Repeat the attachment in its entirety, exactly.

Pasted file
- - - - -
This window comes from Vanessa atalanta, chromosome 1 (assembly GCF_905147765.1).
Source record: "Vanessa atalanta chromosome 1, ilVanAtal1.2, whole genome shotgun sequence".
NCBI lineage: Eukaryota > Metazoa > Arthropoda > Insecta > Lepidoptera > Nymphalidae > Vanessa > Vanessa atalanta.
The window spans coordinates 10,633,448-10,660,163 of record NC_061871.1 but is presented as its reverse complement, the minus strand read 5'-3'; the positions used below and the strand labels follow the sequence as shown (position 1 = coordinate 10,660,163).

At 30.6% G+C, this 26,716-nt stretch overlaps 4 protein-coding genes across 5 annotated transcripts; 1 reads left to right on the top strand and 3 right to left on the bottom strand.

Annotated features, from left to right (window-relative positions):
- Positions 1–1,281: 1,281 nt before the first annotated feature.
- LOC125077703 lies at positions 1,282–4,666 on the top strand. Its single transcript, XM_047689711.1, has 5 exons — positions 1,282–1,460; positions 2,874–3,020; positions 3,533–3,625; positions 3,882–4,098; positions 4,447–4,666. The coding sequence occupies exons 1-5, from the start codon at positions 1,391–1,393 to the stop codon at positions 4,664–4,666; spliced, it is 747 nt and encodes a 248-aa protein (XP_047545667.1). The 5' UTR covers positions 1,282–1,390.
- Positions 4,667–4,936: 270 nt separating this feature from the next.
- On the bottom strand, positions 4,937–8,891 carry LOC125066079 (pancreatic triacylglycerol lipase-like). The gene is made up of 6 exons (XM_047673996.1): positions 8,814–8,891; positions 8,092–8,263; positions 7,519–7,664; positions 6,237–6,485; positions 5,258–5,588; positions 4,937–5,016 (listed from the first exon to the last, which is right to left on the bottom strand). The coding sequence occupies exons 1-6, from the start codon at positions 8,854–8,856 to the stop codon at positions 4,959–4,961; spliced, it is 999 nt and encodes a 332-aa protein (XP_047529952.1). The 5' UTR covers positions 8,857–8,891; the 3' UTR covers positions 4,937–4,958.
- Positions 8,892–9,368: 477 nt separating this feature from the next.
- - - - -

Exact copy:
This window comes from Vanessa atalanta, chromosome 1 (assembly GCF_905147765.1).
Source record: "Vanessa atalanta chromosome 1, ilVanAtal1.2, whole genome shotgun sequence".
NCBI lineage: Eukaryota > Metazoa > Arthropoda > Insecta > Lepidoptera > Nymphalidae > Vanessa > Vanessa atalanta.
The window spans coordinates 10,633,448-10,660,163 of record NC_061871.1 but is presented as its reverse complement, the minus strand read 5'-3'; the positions used below and the strand labels follow the sequence as shown (position 1 = coordinate 10,660,163).

At 30.6% G+C, this 26,716-nt stretch overlaps 4 protein-coding genes across 5 annotated transcripts; 1 reads left to right on the top strand and 3 right to left on the bottom strand.

Annotated features, from left to right (window-relative positions):
- Positions 1–1,281: 1,281 nt before the first annotated feature.
- LOC125077703 lies at positions 1,282–4,666 on the top strand. Its single transcript, XM_047689711.1, has 5 exons — positions 1,282–1,460; positions 2,874–3,020; positions 3,533–3,625; positions 3,882–4,098; positions 4,447–4,666. The coding sequence occupies exons 1-5, from the start codon at positions 1,391–1,393 to the stop codon at positions 4,664–4,666; spliced, it is 747 nt and encodes a 248-aa protein (XP_047545667.1). The 5' UTR covers positions 1,282–1,390.
- Positions 4,667–4,936: 270 nt separating this feature from the next.
- On the bottom strand, positions 4,937–8,891 carry LOC125066079 (pancreatic triacylglycerol lipase-like). The gene is made up of 6 exons (XM_047673996.1): positions 8,814–8,891; positions 8,092–8,263; positions 7,519–7,664; positions 6,237–6,485; positions 5,258–5,588; positions 4,937–5,016 (listed from the first exon to the last, which is right to left on the bottom strand). The coding sequence occupies exons 1-6, from the start codon at positions 8,854–8,856 to the stop codon at positions 4,959–4,961; spliced, it is 999 nt and encodes a 332-aa protein (XP_047529952.1). The 5' UTR covers positions 8,857–8,891; the 3' UTR covers positions 4,937–4,958.
- Positions 8,892–9,368: 477 nt separating this feature from the next.